In the short-term, I’m spending time meeting with leadership from each of the key constituencies within the BWFH Department of Medicine, including our subspecialty and clinical leadership chiefs, as well as meeting with colleagues from nursing, pharmacy and other specialties in the hospital. Over the next 6 to 12 months, I hope to be able to better understand all of the operational, clinical services and education issues that intersect with the Department of Medicine so we continue to provide the high quality care that our patients expect and deserve. In the long-term, I have several different goals for the Department of Medicine.

The first, and maybe the most obvious, is planning and strategizing on how to scale our clinical services to be ready for the addition of 78 new inpatient beds with all of the necessary hospitalist, APP, subspecialist and procedural support that will be needed. Additionally, I plan to evaluate how we can further develop our educational programs, not just for medical students and residents, but also subspecialty fellows as well as APPs, and support our ongoing CME programs to ensure we have a wide variety of professional development options. One area I’m excited to explore is how to enhance programming at the intersection between medicine and diversity, equity and inclusion, as it isn’t just enough to learn about the theory of these principles, but we need to work on meaningful structural change. Lastly, I want to encourage our faculty to continue academic and professional development as part of our role within the larger Brigham and Harvard Medical School families.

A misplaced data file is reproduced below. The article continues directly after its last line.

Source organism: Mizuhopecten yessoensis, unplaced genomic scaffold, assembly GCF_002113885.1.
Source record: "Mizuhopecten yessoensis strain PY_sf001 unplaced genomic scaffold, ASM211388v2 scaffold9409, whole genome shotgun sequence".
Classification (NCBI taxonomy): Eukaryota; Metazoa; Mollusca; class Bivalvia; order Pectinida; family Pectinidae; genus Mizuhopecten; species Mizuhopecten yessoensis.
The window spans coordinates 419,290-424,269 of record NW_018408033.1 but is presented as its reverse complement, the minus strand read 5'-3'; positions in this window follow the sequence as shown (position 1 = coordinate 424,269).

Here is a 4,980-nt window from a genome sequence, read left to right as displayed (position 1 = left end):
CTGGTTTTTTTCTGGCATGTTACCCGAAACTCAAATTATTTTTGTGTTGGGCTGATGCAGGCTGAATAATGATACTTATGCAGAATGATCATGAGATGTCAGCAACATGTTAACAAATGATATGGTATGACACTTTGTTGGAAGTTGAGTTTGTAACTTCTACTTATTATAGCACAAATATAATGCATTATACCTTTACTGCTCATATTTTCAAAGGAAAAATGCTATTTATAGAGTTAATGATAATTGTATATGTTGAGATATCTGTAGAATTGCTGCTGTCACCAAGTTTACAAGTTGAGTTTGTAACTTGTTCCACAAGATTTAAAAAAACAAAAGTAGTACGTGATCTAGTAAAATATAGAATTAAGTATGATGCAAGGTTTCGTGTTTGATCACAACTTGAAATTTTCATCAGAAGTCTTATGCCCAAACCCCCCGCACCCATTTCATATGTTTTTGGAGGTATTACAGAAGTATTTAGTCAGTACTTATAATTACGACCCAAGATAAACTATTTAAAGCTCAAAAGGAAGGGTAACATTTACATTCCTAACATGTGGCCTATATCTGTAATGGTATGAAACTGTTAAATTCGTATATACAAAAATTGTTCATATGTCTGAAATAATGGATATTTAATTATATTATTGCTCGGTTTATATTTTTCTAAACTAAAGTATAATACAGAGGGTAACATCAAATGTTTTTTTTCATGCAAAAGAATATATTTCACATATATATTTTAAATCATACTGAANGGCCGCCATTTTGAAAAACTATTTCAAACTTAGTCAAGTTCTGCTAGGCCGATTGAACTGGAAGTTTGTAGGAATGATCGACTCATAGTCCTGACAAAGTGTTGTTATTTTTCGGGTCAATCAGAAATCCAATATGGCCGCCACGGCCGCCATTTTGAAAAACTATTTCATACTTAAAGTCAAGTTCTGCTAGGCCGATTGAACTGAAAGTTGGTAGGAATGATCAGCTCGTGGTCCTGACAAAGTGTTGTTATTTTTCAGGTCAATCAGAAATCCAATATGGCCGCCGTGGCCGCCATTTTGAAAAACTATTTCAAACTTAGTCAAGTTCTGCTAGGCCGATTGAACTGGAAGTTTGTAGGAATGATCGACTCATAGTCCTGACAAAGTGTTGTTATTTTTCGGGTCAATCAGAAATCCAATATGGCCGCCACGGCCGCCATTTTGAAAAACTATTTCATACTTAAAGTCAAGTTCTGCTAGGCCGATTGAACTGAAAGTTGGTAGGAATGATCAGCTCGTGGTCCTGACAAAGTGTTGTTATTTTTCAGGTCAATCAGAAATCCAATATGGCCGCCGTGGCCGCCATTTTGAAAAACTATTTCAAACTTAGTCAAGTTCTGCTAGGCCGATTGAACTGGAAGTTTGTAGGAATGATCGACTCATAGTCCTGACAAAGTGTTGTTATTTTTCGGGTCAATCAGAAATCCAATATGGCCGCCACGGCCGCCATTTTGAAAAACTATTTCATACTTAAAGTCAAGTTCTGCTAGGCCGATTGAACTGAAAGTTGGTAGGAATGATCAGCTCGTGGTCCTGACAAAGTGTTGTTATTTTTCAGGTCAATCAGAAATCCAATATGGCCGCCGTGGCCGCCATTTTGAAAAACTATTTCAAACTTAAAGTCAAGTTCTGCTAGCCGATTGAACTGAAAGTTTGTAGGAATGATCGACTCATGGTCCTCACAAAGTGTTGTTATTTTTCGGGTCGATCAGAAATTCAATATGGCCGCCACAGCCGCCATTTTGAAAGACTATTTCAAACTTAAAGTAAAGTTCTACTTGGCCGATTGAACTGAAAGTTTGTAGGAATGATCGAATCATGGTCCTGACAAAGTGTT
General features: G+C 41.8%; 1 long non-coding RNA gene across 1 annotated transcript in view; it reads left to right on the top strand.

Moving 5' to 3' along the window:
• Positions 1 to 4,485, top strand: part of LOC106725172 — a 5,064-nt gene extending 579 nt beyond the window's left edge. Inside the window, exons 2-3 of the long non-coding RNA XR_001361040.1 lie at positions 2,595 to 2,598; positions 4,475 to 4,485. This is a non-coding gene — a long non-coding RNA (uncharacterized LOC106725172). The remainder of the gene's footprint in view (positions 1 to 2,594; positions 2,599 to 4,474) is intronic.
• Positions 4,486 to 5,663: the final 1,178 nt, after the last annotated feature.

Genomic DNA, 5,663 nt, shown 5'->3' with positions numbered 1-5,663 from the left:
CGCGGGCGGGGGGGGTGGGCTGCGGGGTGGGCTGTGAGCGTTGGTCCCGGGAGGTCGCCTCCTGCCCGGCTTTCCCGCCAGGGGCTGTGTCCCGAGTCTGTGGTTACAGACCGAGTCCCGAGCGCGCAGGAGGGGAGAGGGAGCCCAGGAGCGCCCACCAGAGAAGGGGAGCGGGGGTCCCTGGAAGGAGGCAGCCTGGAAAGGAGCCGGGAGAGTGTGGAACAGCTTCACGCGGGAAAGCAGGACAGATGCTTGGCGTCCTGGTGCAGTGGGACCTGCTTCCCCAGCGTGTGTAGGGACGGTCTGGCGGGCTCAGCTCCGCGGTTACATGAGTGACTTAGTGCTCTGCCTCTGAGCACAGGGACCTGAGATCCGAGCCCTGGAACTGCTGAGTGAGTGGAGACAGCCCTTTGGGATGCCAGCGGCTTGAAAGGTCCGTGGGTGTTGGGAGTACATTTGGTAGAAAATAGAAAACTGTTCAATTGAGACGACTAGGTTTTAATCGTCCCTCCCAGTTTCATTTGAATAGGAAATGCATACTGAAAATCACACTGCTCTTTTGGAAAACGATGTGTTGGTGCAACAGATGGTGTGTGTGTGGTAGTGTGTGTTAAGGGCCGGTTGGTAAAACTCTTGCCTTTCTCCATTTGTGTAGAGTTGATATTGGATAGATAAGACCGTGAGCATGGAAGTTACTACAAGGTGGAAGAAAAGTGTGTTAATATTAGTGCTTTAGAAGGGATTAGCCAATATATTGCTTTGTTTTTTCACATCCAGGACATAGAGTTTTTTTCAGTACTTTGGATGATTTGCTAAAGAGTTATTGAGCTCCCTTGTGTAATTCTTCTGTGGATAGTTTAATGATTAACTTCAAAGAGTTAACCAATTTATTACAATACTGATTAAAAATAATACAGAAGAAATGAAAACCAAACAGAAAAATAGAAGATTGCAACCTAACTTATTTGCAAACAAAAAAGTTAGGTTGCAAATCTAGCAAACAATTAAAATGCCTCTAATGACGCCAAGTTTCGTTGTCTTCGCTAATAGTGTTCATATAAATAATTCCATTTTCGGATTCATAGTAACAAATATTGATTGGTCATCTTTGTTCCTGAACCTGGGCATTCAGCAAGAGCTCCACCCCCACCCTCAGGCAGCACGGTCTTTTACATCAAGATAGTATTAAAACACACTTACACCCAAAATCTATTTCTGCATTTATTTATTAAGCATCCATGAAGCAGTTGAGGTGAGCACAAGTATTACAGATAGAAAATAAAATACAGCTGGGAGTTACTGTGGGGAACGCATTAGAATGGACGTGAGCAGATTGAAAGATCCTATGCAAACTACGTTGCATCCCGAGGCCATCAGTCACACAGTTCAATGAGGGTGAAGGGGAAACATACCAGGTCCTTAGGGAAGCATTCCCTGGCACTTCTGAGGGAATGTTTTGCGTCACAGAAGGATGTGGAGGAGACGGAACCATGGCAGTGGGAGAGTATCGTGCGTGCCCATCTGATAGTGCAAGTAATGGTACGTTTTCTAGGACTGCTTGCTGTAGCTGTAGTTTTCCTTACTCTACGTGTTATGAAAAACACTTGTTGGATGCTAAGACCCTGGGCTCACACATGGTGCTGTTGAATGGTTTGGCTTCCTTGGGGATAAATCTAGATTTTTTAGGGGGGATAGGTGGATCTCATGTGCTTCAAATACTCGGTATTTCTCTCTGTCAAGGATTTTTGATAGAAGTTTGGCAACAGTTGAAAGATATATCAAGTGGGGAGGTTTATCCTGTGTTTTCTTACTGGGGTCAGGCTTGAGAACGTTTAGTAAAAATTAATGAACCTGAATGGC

What types of things do you like to do outside of work?

One of the things I love to do has been to travel. My husband (Dr. Jorge Alex Alvarez, a cardiologist here at BWFH and BWH) and I have been to many places around the world and started traveling together when we were medical students. The COVID-19 pandemic has curtailed a lot of travel, but we’re looking forward to traveling a little more. The pandemic was actually a great opportunity to explore local areas that were close enough for day trips.

Published 8/10/22

Read more news from Brigham and Women's Faulkner Hospital

Looking for more news from BWFH? Go to News to find articles about health, updates to our programs and services and stories about staff and patients.

Go to News